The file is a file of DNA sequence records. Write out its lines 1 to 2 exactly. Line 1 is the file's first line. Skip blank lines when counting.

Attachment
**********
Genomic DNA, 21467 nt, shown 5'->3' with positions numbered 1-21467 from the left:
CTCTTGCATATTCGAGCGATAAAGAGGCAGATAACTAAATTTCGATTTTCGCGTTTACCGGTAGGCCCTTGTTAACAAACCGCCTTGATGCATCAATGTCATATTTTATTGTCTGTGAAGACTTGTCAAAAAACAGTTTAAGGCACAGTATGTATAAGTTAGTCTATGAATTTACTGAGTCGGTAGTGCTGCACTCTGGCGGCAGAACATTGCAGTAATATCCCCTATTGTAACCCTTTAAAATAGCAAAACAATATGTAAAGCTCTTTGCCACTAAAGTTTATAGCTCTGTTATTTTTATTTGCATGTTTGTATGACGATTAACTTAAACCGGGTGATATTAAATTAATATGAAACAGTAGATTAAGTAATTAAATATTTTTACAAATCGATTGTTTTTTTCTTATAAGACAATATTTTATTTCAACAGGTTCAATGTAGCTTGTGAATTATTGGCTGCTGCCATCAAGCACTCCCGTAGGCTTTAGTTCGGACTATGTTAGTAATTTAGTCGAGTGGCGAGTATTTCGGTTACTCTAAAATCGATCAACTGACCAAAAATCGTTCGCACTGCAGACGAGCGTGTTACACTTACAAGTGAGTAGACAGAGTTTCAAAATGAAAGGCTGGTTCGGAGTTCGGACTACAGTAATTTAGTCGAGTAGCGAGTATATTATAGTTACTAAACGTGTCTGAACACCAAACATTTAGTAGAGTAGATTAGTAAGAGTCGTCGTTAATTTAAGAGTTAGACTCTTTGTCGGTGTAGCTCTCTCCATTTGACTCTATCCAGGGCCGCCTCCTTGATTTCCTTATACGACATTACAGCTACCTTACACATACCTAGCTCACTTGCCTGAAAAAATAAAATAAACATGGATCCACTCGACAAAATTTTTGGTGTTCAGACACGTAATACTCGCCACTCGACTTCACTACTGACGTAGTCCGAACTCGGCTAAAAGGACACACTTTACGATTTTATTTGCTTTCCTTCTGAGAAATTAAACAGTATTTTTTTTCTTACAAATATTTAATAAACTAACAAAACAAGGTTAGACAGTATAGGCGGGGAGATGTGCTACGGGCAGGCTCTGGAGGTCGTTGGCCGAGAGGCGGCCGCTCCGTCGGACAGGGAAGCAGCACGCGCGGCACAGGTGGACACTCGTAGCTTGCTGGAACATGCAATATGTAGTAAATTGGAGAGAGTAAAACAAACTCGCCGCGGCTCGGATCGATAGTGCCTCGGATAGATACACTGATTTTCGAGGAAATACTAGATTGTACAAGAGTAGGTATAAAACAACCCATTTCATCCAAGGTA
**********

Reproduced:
Genomic DNA, 21467 nt, shown 5'->3' with positions numbered 1-21467 from the left:
CTCTTGCATATTCGAGCGATAAAGAGGCAGATAACTAAATTTCGATTTTCGCGTTTACCGGTAGGCCCTTGTTAACAAACCGCCTTGATGCATCAATGTCATATTTTATTGTCTGTGAAGACTTGTCAAAAAACAGTTTAAGGCACAGTATGTATAAGTTAGTCTATGAATTTACTGAGTCGGTAGTGCTGCACTCTGGCGGCAGAACATTGCAGTAATATCCCCTATTGTAACCCTTTAAAATAGCAAAACAATATGTAAAGCTCTTTGCCACTAAAGTTTATAGCTCTGTTATTTTTATTTGCATGTTTGTATGACGATTAACTTAAACCGGGTGATATTAAATTAATATGAAACAGTAGATTAAGTAATTAAATATTTTTACAAATCGATTGTTTTTTTCTTATAAGACAATATTTTATTTCAACAGGTTCAATGTAGCTTGTGAATTATTGGCTGCTGCCATCAAGCACTCCCGTAGGCTTTAGTTCGGACTATGTTAGTAATTTAGTCGAGTGGCGAGTATTTCGGTTACTCTAAAATCGATCAACTGACCAAAAATCGTTCGCACTGCAGACGAGCGTGTTACACTTACAAGTGAGTAGACAGAGTTTCAAAATGAAAGGCTGGTTCGGAGTTCGGACTACAGTAATTTAGTCGAGTAGCGAGTATATTATAGTTACTAAACGTGTCTGAACACCAAACATTTAGTAGAGTAGATTAGTAAGAGTCGTCGTTAATTTAAGAGTTAGACTCTTTGTCGGTGTAGCTCTCTCCATTTGACTCTATCCAGGGCCGCCTCCTTGATTTCCTTATACGACATTACAGCTACCTTACACATACCTAGCTCACTTGCCTGAAAAAATAAAATAAACATGGATCCACTCGACAAAATTTTTGGTGTTCAGACACGTAATACTCGCCACTCGACTTCACTACTGACGTAGTCCGAACTCGGCTAAAAGGACACACTTTACGATTTTATTTGCTTTCCTTCTGAGAAATTAAACAGTATTTTTTTTCTTACAAATATTTAATAAACTAACAAAACAAGGTTAGACAGTATAGGCGGGGAGATGTGCTACGGGCAGGCTCTGGAGGTCGTTGGCCGAGAGGCGGCCGCTCCGTCGGACAGGGAAGCAGCACGCGCGGCACAGGTGGACACTCGTAGCTTGCTGGAACATGCAATATGTAGTAAATTGGAGAGAGTAAAACAAACTCGCCGCGGCTCGGATCGATAGTGCCTCGGATAGATACACTGATTTTCGAGGAAATACTAGATTGTACAAGAGTAGGTATAAAACAACCCATTTCATCCAAGGTA